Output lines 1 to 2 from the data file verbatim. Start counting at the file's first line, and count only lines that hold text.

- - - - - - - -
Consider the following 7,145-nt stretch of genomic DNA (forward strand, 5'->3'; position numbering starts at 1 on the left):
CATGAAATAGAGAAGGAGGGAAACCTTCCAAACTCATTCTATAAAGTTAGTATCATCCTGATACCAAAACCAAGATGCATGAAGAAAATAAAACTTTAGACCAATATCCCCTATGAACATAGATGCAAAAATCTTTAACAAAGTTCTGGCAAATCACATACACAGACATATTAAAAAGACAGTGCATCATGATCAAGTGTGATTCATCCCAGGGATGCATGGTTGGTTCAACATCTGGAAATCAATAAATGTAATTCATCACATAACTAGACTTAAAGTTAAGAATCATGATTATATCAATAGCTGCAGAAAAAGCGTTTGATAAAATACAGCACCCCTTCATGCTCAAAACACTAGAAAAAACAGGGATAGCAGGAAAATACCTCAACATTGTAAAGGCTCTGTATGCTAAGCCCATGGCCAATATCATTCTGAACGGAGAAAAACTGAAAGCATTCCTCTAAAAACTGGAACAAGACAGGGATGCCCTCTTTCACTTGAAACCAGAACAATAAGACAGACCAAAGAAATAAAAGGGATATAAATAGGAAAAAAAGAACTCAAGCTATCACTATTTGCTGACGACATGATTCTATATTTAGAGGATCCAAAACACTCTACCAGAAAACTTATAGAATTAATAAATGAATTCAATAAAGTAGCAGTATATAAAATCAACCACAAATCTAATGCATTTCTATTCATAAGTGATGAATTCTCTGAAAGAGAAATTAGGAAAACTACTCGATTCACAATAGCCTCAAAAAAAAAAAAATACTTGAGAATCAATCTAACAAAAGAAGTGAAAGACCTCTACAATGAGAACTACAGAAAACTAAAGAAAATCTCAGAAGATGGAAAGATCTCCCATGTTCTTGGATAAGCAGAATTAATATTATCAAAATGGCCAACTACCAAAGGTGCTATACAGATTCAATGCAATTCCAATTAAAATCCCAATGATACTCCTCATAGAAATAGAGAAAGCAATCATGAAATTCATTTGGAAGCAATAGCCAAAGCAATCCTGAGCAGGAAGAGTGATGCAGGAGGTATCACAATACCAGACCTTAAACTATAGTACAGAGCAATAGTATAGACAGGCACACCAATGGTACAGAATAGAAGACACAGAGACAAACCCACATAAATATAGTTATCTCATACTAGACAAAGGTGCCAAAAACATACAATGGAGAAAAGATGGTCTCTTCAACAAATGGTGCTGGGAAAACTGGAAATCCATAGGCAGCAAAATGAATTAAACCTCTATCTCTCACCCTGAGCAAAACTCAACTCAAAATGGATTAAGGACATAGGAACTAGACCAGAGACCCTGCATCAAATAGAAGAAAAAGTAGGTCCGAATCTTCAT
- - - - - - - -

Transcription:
Consider the following 7,145-nt stretch of genomic DNA (forward strand, 5'->3'; position numbering starts at 1 on the left):
CATGAAATAGAGAAGGAGGGAAACCTTCCAAACTCATTCTATAAAGTTAGTATCATCCTGATACCAAAACCAAGATGCATGAAGAAAATAAAACTTTAGACCAATATCCCCTATGAACATAGATGCAAAAATCTTTAACAAAGTTCTGGCAAATCACATACACAGACATATTAAAAAGACAGTGCATCATGATCAAGTGTGATTCATCCCAGGGATGCATGGTTGGTTCAACATCTGGAAATCAATAAATGTAATTCATCACATAACTAGACTTAAAGTTAAGAATCATGATTATATCAATAGCTGCAGAAAAAGCGTTTGATAAAATACAGCACCCCTTCATGCTCAAAACACTAGAAAAAACAGGGATAGCAGGAAAATACCTCAACATTGTAAAGGCTCTGTATGCTAAGCCCATGGCCAATATCATTCTGAACGGAGAAAAACTGAAAGCATTCCTCTAAAAACTGGAACAAGACAGGGATGCCCTCTTTCACTTGAAACCAGAACAATAAGACAGACCAAAGAAATAAAAGGGATATAAATAGGAAAAAAAGAACTCAAGCTATCACTATTTGCTGACGACATGATTCTATATTTAGAGGATCCAAAACACTCTACCAGAAAACTTATAGAATTAATAAATGAATTCAATAAAGTAGCAGTATATAAAATCAACCACAAATCTAATGCATTTCTATTCATAAGTGATGAATTCTCTGAAAGAGAAATTAGGAAAACTACTCGATTCACAATAGCCTCAAAAAAAAAAAAATACTTGAGAATCAATCTAACAAAAGAAGTGAAAGACCTCTACAATGAGAACTACAGAAAACTAAAGAAAATCTCAGAAGATGGAAAGATCTCCCATGTTCTTGGATAAGCAGAATTAATATTATCAAAATGGCCAACTACCAAAGGTGCTATACAGATTCAATGCAATTCCAATTAAAATCCCAATGATACTCCTCATAGAAATAGAGAAAGCAATCATGAAATTCATTTGGAAGCAATAGCCAAAGCAATCCTGAGCAGGAAGAGTGATGCAGGAGGTATCACAATACCAGACCTTAAACTATAGTACAGAGCAATAGTATAGACAGGCACACCAATGGTACAGAATAGAAGACACAGAGACAAACCCACATAAATATAGTTATCTCATACTAGACAAAGGTGCCAAAAACATACAATGGAGAAAAGATGGTCTCTTCAACAAATGGTGCTGGGAAAACTGGAAATCCATAGGCAGCAAAATGAATTAAACCTCTATCTCTCACCCTGAGCAAAACTCAACTCAAAATGGATTAAGGACATAGGAACTAGACCAGAGACCCTGCATCAAATAGAAGAAAAAGTAGGTCCGAATCTTCAT